There are certainly instances when companies need to draw on the expertise of an independent contractor to get specialized or episodic work done. This has always been an important niche filled by legitimate contractors. 

But the ethos of shedding tasks to other companies or individuals means that people once employed directly in a variety of occupations are now going it alone or operating in markets where they face heavy competition. 

Moving work outside of the employment relationship means that more people face greater volatility in their income and lower access to benefits, such as health care and pensions, and have limited recourse against many forms of discrimination. For those who are legitimate independent contractors, policymakers should still consider providing a core set of rights and protections when those contractors work—regardless of their employment status. Contractors should also gain easier access to other benefits such as pensions and training opportunities. But these initiatives must be accompanied by policies that follow California’s lead, clarify the boundaries of employment, and crack down on misclassification that harms both workers and responsible employers.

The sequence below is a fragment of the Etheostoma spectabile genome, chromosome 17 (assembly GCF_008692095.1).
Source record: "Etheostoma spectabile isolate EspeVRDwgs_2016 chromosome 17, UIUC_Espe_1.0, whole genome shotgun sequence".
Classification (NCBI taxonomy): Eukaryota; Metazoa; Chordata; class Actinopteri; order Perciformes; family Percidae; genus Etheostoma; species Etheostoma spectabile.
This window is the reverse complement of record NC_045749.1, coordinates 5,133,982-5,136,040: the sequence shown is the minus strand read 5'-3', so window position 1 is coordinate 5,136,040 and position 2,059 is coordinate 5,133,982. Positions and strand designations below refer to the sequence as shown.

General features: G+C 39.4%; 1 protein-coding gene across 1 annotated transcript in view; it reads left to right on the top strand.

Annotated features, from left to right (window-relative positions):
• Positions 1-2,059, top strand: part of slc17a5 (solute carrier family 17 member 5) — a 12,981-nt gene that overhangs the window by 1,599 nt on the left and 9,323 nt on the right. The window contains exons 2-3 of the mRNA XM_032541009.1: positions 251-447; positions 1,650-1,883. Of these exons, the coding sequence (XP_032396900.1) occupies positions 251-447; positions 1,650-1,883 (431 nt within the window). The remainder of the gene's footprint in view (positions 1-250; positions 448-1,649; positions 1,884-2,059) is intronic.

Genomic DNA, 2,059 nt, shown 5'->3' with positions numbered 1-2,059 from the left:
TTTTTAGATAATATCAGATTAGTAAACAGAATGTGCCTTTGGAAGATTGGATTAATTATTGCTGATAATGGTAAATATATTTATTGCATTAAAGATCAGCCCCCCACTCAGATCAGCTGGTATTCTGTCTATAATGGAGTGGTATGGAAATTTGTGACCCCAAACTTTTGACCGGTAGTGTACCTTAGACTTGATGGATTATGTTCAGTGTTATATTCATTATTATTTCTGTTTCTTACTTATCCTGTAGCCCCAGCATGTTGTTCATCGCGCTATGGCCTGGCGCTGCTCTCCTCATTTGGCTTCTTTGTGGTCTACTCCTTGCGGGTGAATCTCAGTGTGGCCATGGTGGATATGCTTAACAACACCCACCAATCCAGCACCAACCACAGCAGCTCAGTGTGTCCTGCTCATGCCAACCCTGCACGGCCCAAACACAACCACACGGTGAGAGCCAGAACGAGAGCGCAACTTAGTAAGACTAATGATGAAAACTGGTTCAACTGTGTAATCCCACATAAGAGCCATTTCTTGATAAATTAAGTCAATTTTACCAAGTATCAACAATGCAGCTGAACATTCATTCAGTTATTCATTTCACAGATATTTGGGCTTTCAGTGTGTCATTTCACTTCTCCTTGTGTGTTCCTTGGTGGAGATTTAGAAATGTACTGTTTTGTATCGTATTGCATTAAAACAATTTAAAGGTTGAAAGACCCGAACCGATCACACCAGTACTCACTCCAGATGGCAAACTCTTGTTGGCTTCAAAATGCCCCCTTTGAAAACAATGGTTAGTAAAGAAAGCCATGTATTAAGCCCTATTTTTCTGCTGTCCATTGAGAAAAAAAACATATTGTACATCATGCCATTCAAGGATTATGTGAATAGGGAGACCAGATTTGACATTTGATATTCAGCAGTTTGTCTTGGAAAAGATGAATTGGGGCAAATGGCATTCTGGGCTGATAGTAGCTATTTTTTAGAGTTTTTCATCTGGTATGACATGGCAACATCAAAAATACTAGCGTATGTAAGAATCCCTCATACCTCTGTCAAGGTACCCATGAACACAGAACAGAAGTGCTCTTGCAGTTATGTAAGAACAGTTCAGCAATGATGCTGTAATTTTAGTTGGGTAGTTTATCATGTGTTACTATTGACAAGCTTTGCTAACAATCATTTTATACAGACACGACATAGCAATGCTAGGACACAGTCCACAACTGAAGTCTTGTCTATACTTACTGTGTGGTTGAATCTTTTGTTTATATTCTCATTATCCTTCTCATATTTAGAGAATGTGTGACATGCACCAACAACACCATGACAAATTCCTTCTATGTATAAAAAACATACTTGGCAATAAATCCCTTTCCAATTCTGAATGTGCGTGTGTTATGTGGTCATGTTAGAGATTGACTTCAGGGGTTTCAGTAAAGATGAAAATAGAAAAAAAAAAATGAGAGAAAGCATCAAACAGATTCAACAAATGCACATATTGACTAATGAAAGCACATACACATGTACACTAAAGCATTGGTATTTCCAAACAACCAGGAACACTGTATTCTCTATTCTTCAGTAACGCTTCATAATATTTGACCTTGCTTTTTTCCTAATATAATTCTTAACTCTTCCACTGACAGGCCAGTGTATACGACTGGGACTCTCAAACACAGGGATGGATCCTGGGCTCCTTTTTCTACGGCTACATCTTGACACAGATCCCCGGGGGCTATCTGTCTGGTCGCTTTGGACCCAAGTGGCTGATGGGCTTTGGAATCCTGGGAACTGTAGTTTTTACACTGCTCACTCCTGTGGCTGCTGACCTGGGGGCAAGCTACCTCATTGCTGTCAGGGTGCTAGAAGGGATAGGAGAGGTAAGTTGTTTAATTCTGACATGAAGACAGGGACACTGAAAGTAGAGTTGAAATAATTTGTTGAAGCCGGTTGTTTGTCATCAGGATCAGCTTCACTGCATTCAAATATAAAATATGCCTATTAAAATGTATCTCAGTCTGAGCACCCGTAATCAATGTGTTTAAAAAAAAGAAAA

David Weil is dean of the Heller School for Social Policy and Management at Brandeis University and author of The Fissured Workplace (Harvard University Press, 2014). He served as administrator of the U.S. Department of Labor’s Wage and Hour Division during the Barack Obama administration. 


Independent workers enable businesses to meet their goals.

The modern independent workforce has become an engine of economic growth, providing increased benefits not only to the companies utilizing independent contractors, but also to the workers themselves. Attempts to restrain the use of independent contractors is a 20th century approach that conflicts with the 21st century workplace and economy.

Independent work is becoming more desirable as the economy and the nature of work, along with workforce demographics, continue to change. As a result, the independent workforce now includes more than 41 million U.S. adults of various ages, skills and income levels. This diverse workforce is a key driver of our economy, generating $1.28 trillion of revenue for U.S. businesses in 2018 and representing 6.2 percent of the U.S. gross domestic product. 

In today’s economy, independent workers play a key role in enabling businesses to meet their goals. While cost savings is an important benefit of using an independent workforce, businesses also view independent contractors as crucial to accomplishing other goals, including developing or improving products and services, increasing speed to market, meeting market demands, increasing organizational agility, and achieving sustainability goals and decreasing carbon footprints. In addition, many executives believe that independent contractors improve their company’s overall performance and culture by bringing in individuals with different backgrounds and experiences who can challenge longtime employees.